The laws of Æthelbert of Kent (ca. 600), Hlohere and Eadric (685x686), and Wihtred (695), are the earliest laws from Anglo-Saxon England, and the first Germanic laws written in the vernacular. They are of unique importance as the only extant early medieval English laws that delineate the progress of law and legal language in the early days of the conversion to Christianity. Æthelbert's laws, the closest existing equivalent to Germanic law as it was transmitted in a pre-literate period, contrast with Hlohere and Eadric's expanded laws, which concentrate on legal procedure and process, and again contrast with the further changed laws of Wihtred which demonstrate how the new religion of Christianity adapted and changed the law to conform to changing social mores.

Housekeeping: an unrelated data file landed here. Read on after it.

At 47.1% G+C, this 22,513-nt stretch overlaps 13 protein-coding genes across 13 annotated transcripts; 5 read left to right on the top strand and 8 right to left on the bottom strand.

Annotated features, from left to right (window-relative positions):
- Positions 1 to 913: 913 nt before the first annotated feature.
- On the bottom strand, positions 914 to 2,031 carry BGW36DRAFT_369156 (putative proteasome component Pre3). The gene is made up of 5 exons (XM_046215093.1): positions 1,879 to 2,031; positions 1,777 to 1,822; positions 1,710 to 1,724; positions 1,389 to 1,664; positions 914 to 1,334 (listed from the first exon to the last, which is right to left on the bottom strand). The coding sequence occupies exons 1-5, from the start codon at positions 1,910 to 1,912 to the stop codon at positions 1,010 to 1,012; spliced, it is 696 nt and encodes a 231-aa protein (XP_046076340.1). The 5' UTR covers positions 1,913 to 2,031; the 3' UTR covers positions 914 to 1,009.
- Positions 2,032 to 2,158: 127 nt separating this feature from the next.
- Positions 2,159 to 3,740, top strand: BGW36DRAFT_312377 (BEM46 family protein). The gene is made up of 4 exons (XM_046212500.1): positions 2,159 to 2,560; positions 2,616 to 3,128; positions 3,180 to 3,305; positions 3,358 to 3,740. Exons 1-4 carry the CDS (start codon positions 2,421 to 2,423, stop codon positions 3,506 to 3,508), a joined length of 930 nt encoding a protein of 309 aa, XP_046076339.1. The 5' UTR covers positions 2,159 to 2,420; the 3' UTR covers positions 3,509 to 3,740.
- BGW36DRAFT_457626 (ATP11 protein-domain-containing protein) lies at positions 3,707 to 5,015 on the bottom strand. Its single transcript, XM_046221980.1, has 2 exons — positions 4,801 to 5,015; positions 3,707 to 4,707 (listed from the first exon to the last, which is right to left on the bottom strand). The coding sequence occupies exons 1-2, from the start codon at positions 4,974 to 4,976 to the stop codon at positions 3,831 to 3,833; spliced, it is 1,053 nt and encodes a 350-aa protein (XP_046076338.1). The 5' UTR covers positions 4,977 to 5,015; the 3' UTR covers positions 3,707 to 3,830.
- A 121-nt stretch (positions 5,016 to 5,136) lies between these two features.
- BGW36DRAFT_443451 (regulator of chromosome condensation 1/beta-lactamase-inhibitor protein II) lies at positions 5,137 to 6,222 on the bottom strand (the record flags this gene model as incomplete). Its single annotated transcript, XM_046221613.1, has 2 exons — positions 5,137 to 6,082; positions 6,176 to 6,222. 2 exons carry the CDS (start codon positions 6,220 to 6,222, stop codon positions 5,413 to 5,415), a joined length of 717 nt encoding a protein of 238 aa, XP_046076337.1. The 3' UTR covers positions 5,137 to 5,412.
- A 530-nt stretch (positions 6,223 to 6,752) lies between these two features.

This volume updates previous works with current scholarship in the fields of linguistics and social and legal history to present new editions and translations of these three Kentish pre-Alfredian laws. Each body of law is situated within its historical, literary, and legal context, annotated, and provided with facing-page translation.